About the Book:
First, his doppelganger is killed—then it’s his father. Rick Shepherd is being stalked by a murderer.
Dr. Rick Shepherd switches on the evening news and sees his own face on the television—except it isn’t him, it’s a man who looks exactly like him and who was killed on the doorstep of Rick’s office. Two nights later, his father is killed, and Rick senses a growing target on his back. Rick needs to learn what’s behind these macabre events—before it’s too late.
This is a character driven psychological thriller that moves at a consistent and methodical pace. There is much character thought in relation to action. We have the thoughts of Rick, the targeted doctor. We have the thoughts of Art, the detective investigating the case with troubling issues with his ex. We also have periodic chapters with the thoughts of the villain.
The pace of the plot movement was not engaging. I found myself skimming paragraphs of thoughts to get to the next dialogue or action scene. There was not much psychological tension. Rick received hang up calls and that was about it. Even those stop when he changes his phone number. There is one scene of suspense near the end.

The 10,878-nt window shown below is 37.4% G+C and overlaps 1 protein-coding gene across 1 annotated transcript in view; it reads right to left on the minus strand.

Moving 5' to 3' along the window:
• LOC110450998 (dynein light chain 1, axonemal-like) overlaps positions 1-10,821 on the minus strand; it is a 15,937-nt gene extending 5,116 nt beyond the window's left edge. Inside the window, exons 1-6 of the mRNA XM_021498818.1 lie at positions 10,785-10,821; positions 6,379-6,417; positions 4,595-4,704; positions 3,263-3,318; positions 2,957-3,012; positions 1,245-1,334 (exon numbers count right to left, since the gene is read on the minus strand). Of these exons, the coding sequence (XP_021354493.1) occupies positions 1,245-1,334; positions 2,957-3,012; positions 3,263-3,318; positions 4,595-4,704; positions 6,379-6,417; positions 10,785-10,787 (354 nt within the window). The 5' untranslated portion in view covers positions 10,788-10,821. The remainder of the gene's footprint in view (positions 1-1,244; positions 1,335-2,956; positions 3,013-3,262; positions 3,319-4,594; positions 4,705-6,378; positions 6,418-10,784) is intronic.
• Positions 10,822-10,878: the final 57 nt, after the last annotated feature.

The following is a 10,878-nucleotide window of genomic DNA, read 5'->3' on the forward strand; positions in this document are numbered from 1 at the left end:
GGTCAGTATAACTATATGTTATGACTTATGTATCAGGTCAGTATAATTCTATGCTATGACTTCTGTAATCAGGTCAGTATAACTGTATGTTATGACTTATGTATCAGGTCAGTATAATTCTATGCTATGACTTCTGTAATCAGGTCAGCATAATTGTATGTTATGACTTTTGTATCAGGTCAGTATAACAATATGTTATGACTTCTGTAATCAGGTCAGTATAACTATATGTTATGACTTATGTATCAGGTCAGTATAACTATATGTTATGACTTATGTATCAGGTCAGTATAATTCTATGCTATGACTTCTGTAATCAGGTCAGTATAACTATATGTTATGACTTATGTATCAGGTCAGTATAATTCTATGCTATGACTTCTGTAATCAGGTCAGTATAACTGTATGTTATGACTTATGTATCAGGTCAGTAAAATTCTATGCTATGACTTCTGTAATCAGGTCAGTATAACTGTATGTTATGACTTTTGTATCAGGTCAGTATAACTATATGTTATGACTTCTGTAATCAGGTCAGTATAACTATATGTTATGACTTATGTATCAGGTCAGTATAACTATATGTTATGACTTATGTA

Rubinstein does explore several issues in the novel such as perception and memories as well as the impact of childhood experiences. Readers who enjoy lots of character reflection will like this novel.
My rating: 3/5 stars.
About the Author:
Mark Rubinstein is an award-winning novelist, physician, and psychiatrist who has written nonfiction and suspense-thriller fiction. His books have won the IPPY Gold Award and two Benjamin Franklin Silver Awards. His Mad Dog Trilogy is under consideration for film or TV series adaptation. He lives in Connecticut with his wife and as many dogs as she’ll allow in the house. Downfall is his latest novel.
(My star ratings: 5-I love it, 4-I like it, 3-It's OK, 2-I don't like it, 1-I hate it.)